A volunteer-run pop-up library helps strengthen the area’s reputation as a compassionate community.
Cat Bartoli cherishes calling East Passyunk Crossing her home, finding the neighborhood a perfect place to make diverse connections. She’s made many ties as the captain of the 700 block of Hoffman Street and has been making more since December 10th with the installation of a pop-up library called a Book Ark outside the BOK Building, 1901 S. Ninth St.
Bartoli has taken on the role as volunteer manager of the pop-up library (PUL) through the Book Ark Project of the Camden County Pop Up Library (CCPUL). The Garden State organization enlists builders and community members to construct and then oversee the maintenance of the PULs.
Book Ark visitors are encouraged to borrow or keep whatever books they choose. They do not need to feel pressure to replace their finds with ones from their collection, but donations are welcome. While placing selections in their temporary home last week Bartoli mentioned that she hopes people will take books to offer as gifts.
The pop-up library is located near another newer neighborhood amenity, BOK’s Community Fridge. Bartoli noted that the Book Ark dovetails nicely with the fridge to give residents much-needed tools in the collective fight to stay strong during troubling times. The books can serve as an antidote to the stresses brought on by the COVID-19 pandemic. They “help to maintain our mental and emotional health,” Bartoli stated.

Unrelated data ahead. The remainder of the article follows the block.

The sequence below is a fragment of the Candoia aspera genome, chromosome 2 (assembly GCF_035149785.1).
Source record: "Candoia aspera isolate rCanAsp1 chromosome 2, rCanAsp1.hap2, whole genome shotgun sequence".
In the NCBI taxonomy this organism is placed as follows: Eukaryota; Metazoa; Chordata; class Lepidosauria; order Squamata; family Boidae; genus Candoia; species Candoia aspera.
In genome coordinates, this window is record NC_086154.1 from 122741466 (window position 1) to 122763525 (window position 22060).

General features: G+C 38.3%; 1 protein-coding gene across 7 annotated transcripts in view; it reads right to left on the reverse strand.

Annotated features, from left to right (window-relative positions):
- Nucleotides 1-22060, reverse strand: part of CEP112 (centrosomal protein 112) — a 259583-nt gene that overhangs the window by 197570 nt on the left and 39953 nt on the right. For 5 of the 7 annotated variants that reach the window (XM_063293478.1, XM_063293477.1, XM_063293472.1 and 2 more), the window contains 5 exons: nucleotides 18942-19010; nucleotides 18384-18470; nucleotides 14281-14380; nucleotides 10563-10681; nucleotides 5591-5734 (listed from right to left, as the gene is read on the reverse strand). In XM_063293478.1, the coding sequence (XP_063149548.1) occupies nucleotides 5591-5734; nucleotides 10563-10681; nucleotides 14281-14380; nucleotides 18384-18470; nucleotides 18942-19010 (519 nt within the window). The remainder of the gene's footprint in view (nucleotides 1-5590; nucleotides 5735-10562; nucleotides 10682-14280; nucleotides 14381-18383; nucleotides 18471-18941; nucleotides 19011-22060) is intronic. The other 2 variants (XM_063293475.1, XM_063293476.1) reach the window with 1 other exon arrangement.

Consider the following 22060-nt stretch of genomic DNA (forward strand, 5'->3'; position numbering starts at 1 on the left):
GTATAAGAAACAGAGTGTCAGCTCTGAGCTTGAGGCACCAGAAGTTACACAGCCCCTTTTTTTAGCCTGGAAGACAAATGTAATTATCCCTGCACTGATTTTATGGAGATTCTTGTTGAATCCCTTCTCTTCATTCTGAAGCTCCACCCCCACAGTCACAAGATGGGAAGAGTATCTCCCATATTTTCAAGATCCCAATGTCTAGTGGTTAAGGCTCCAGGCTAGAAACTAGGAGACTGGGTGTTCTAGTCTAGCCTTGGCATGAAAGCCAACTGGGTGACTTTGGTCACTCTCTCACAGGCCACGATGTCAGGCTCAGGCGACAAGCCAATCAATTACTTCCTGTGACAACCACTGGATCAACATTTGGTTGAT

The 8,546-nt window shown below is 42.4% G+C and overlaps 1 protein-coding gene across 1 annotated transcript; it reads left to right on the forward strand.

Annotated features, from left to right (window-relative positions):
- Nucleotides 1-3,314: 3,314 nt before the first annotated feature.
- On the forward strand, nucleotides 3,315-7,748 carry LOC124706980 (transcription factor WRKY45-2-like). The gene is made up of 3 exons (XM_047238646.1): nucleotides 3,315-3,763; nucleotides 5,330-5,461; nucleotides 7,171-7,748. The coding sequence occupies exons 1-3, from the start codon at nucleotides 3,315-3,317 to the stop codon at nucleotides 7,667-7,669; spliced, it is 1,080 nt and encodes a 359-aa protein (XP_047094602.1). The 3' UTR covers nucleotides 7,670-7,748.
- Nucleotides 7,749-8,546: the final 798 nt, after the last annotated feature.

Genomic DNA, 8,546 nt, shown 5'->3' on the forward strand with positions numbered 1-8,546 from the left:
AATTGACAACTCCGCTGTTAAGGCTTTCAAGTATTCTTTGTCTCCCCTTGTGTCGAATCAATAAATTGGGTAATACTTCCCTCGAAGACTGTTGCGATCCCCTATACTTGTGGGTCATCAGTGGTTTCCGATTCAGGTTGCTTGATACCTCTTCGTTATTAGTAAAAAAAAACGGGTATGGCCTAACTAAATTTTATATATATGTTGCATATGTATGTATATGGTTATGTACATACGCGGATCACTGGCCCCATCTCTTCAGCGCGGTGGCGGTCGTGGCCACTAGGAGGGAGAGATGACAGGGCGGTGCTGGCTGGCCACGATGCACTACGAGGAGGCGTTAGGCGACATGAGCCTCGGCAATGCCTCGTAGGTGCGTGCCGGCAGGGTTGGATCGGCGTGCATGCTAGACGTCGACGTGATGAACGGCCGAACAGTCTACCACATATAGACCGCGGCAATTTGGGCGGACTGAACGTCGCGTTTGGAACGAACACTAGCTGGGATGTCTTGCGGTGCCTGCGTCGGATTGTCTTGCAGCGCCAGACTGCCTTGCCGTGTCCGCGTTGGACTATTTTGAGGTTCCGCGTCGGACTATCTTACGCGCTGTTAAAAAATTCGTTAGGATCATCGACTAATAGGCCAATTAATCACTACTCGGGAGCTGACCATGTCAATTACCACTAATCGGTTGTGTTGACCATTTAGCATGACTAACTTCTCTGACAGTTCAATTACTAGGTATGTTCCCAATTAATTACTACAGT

To fill the Ark, Bartoli received books from CCPUL. She also issued a call for books via the East Passyunk/Pennsport South/Whitman “Buy Nothing” group on Facebook seeking old or new works. The current selection abounds in children’s books. The initial outpouring was so great that Bartoli proudly proclaimed, “I now have a library in my basement.”
Materials written in Chinese, Spanish, and Vietnamese—the native languages of some nearby residents—are especially welcome.
“I’m amazed at how quickly this has come together since late summer, and it’s going to be fun to see what comes of the Ark’s time here in East Passyunk Crossing.”
Going forward, she’d like to involve children in the creation of the signage for Ark. She hopes it will prove as popular as the Little Free Library setups, including one in Stephen Girard Park, 2101 W. Shunk St.
Bartoli believes the generosity of CCPUL and others who contribute to the library will help many walk away from the Ark with a great read and a deeper appreciation for community involvement. “I’m really thankful to CCPUL for harnessing a resource and spreading the message,” she concluded.